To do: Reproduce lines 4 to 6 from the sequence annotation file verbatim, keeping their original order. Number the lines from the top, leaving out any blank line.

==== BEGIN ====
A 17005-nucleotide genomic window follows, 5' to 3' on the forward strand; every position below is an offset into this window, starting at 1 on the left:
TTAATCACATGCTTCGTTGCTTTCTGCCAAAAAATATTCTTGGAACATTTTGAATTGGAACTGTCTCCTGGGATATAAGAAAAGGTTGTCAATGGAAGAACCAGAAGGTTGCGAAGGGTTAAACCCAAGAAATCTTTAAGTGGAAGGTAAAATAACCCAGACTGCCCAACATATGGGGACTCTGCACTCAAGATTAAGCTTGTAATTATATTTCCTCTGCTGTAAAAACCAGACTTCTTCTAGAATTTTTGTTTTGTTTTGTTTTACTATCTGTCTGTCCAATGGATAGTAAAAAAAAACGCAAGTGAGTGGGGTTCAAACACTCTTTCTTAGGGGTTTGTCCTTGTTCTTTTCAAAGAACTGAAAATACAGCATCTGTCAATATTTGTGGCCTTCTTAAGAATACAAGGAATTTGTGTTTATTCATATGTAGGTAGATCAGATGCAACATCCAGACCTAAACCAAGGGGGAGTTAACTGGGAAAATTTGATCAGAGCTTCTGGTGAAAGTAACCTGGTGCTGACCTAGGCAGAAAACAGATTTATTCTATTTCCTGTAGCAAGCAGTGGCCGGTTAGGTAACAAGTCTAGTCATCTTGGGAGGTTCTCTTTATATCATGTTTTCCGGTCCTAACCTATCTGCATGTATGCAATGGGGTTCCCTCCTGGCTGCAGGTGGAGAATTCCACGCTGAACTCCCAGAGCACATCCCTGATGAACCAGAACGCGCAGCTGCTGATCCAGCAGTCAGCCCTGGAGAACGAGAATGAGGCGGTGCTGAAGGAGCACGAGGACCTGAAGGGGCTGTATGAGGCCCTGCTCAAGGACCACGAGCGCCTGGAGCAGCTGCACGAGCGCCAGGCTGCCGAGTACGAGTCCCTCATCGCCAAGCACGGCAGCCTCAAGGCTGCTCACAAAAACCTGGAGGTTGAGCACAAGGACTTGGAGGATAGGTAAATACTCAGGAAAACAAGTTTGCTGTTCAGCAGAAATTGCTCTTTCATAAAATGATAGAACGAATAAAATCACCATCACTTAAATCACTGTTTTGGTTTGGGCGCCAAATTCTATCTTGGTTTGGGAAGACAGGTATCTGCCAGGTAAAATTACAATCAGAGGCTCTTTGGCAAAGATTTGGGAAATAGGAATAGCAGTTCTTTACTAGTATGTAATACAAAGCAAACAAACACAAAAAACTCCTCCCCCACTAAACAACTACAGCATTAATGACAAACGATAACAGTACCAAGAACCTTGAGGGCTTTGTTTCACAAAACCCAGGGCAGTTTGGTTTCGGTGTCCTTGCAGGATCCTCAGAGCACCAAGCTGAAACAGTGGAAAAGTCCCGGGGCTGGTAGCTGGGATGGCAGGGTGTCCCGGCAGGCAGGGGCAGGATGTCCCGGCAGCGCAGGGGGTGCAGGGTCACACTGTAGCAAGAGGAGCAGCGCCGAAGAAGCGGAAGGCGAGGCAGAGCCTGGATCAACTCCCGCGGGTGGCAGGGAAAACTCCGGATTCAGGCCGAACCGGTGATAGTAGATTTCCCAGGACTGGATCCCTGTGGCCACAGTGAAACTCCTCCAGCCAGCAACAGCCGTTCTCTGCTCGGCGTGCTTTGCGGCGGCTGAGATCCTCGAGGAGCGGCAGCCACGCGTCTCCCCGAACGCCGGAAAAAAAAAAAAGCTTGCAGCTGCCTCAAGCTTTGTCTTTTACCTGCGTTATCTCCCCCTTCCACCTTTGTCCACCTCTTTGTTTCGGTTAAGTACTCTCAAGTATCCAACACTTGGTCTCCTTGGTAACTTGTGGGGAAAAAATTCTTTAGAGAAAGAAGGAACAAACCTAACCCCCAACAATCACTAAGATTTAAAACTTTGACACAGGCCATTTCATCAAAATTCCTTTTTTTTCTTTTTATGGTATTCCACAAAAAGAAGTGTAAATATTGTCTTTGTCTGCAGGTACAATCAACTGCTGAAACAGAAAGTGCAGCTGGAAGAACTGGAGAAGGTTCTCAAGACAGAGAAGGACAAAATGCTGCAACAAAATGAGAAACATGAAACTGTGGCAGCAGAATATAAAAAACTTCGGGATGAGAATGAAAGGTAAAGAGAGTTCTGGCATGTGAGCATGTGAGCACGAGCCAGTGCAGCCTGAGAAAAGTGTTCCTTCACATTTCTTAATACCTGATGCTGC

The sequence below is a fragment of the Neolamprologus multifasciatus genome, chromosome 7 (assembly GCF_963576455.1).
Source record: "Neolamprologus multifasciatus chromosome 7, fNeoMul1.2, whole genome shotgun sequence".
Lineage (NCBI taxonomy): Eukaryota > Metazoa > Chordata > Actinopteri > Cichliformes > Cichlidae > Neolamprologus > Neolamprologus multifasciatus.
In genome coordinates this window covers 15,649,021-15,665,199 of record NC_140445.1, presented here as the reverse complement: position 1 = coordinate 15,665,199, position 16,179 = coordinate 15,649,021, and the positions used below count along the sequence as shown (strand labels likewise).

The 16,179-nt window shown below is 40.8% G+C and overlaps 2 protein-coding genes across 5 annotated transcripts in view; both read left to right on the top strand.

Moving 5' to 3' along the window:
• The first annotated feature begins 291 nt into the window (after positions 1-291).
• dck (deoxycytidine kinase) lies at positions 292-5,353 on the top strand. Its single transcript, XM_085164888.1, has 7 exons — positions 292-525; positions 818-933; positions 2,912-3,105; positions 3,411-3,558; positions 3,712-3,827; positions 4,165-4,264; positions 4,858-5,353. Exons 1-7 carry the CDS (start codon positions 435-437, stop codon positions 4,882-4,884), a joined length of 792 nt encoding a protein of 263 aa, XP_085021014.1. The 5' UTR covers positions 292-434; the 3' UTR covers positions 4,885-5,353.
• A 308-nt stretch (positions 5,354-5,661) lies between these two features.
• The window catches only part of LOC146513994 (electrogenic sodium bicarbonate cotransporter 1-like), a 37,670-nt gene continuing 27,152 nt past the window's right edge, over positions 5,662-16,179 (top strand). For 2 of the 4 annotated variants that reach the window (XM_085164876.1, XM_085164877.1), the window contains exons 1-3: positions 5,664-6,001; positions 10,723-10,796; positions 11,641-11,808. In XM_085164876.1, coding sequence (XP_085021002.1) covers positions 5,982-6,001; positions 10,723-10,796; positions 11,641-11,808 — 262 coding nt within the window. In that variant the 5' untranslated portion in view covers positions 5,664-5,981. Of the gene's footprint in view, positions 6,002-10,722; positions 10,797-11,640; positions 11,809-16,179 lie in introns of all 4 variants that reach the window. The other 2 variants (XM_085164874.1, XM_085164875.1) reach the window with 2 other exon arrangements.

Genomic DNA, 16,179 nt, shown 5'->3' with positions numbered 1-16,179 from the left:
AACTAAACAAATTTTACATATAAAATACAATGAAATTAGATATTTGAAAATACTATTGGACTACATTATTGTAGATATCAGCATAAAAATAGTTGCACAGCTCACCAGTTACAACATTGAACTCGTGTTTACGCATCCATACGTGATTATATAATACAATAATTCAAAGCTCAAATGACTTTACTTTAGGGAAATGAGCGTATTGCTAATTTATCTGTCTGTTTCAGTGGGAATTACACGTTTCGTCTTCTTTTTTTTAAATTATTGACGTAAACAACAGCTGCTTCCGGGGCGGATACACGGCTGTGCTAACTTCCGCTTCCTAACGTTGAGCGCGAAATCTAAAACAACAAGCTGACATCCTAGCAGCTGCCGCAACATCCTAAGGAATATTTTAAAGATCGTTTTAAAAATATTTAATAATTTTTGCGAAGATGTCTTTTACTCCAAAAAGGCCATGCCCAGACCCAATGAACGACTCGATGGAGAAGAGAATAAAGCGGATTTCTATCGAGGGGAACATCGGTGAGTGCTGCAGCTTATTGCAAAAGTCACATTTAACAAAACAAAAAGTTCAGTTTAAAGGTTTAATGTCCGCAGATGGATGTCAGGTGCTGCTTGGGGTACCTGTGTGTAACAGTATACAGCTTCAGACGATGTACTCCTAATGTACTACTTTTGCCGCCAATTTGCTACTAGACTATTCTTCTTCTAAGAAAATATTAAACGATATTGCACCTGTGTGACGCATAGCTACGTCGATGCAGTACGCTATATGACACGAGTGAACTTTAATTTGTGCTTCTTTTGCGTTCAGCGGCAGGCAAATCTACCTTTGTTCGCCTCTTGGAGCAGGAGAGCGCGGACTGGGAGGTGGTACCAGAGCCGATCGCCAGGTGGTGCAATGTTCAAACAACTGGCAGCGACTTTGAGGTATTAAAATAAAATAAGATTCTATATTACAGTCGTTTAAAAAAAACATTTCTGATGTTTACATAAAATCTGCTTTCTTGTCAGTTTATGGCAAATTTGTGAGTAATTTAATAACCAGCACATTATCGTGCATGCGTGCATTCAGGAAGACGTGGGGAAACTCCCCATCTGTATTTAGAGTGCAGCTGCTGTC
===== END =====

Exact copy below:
Source record: "Neolamprologus multifasciatus chromosome 7, fNeoMul1.2, whole genome shotgun sequence".
Lineage (NCBI taxonomy): Eukaryota > Metazoa > Chordata > Actinopteri > Cichliformes > Cichlidae > Neolamprologus > Neolamprologus multifasciatus.
In genome coordinates this window covers 15,649,021-15,665,199 of record NC_140445.1, presented here as the reverse complement: position 1 = coordinate 15,665,199, position 16,179 = coordinate 15,649,021, and the positions used below count along the sequence as shown (strand labels likewise).